Burger: Number one, it had the most published evidence. That was very important to us. It also offered the most patient and employee safety features. It can measure the amount of UV-C that is delivered and has different time settings to choose based on what type of organism you are trying to eradicate.The device is controlled remotely and has an automatic shut off safety feature in the event someone inadvertently attempts to enter the room while the machine is in operation.
SP: This is something you use in conjunction with other disinfection methods. Has it altered those other methods in any way?
Burger: We did have to develop some modifications in our work processes, because this does add time to clean the room. It can additional time dependent upon the settings and the room size and configuration. Adjustments were made to minimize the turnover time that included enhanced communication, and deployment guidelines. A multi-disciplinary taskforce was convened to develop an implementation process.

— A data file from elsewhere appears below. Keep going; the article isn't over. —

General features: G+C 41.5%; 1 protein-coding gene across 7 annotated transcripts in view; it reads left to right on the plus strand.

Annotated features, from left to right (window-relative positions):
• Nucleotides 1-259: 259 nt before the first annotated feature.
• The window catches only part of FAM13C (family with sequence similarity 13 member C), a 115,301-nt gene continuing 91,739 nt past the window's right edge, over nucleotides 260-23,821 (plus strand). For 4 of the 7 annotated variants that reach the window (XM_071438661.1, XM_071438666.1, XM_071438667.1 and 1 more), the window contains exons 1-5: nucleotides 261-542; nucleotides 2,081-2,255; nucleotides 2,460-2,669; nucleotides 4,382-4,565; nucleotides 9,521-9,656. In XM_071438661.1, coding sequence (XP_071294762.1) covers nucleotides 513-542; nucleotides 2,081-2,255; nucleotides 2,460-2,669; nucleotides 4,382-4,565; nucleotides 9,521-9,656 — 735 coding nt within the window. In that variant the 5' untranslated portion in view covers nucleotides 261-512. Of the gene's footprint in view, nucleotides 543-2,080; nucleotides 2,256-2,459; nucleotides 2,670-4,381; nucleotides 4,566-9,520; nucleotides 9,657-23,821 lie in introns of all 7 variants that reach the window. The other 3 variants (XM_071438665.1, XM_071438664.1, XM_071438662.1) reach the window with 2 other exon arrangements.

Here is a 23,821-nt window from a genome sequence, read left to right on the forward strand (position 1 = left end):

We have come along way since 2008. We did have some hurdles, and it did modify some of our work processes.
SP: What made you decide to invest in more devices?
Burger: We recognized more opportunities to use the technology in other inpatient and ambulatory location. We needed more of them to achieve our goals.
Patient through-put is an important quality indicator and a challenge for most organizations. Our goal is to decrease admission wait times for our patients. Identifying ways to decrease the amount of time it takes to terminally disinfect the patient room without compromising patient safety continues to be a major priority. We are collaborating with a TRU-D manufacturer to identify issues that are important to the end-users.